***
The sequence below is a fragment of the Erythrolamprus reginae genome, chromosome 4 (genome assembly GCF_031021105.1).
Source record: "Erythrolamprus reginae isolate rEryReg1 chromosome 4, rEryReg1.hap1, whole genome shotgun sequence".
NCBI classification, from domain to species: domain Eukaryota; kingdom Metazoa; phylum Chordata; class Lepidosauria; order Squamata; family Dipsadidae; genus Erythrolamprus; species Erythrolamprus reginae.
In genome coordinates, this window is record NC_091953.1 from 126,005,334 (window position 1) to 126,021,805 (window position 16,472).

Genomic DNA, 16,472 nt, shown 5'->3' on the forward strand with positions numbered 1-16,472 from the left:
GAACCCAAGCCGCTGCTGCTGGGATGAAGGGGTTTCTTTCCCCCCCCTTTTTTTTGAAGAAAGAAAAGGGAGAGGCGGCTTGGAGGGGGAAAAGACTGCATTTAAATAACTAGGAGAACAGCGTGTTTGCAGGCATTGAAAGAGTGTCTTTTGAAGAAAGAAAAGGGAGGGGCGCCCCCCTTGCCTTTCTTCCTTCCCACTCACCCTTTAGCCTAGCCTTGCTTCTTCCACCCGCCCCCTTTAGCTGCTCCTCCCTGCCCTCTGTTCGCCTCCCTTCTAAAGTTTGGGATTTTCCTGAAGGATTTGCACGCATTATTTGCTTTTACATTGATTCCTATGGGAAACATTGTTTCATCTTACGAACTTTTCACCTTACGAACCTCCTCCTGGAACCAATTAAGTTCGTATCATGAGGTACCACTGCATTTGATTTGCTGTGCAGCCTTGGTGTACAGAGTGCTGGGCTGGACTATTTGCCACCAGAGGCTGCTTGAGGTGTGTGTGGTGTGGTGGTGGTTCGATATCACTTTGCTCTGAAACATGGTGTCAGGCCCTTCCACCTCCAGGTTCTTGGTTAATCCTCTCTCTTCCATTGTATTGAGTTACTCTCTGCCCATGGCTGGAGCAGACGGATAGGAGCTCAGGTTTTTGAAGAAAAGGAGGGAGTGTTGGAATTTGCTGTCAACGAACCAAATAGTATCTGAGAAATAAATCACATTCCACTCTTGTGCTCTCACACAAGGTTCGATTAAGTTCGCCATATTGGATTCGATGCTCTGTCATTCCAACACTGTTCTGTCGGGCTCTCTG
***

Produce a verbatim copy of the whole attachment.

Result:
The sequence below is a fragment of the Erythrolamprus reginae genome, chromosome 4 (genome assembly GCF_031021105.1).
Source record: "Erythrolamprus reginae isolate rEryReg1 chromosome 4, rEryReg1.hap1, whole genome shotgun sequence".
NCBI classification, from domain to species: domain Eukaryota; kingdom Metazoa; phylum Chordata; class Lepidosauria; order Squamata; family Dipsadidae; genus Erythrolamprus; species Erythrolamprus reginae.
In genome coordinates, this window is record NC_091953.1 from 126,005,334 (window position 1) to 126,021,805 (window position 16,472).

Genomic DNA, 16,472 nt, shown 5'->3' on the forward strand with positions numbered 1-16,472 from the left:
GAACCCAAGCCGCTGCTGCTGGGATGAAGGGGTTTCTTTCCCCCCCCTTTTTTTTGAAGAAAGAAAAGGGAGAGGCGGCTTGGAGGGGGAAAAGACTGCATTTAAATAACTAGGAGAACAGCGTGTTTGCAGGCATTGAAAGAGTGTCTTTTGAAGAAAGAAAAGGGAGGGGCGCCCCCCTTGCCTTTCTTCCTTCCCACTCACCCTTTAGCCTAGCCTTGCTTCTTCCACCCGCCCCCTTTAGCTGCTCCTCCCTGCCCTCTGTTCGCCTCCCTTCTAAAGTTTGGGATTTTCCTGAAGGATTTGCACGCATTATTTGCTTTTACATTGATTCCTATGGGAAACATTGTTTCATCTTACGAACTTTTCACCTTACGAACCTCCTCCTGGAACCAATTAAGTTCGTATCATGAGGTACCACTGCATTTGATTTGCTGTGCAGCCTTGGTGTACAGAGTGCTGGGCTGGACTATTTGCCACCAGAGGCTGCTTGAGGTGTGTGTGGTGTGGTGGTGGTTCGATATCACTTTGCTCTGAAACATGGTGTCAGGCCCTTCCACCTCCAGGTTCTTGGTTAATCCTCTCTCTTCCATTGTATTGAGTTACTCTCTGCCCATGGCTGGAGCAGACGGATAGGAGCTCAGGTTTTTGAAGAAAAGGAGGGAGTGTTGGAATTTGCTGTCAACGAACCAAATAGTATCTGAGAAATAAATCACATTCCACTCTTGTGCTCTCACACAAGGTTCGATTAAGTTCGCCATATTGGATTCGATGCTCTGTCATTCCAACACTGTTCTGTCGGGCTCTCTG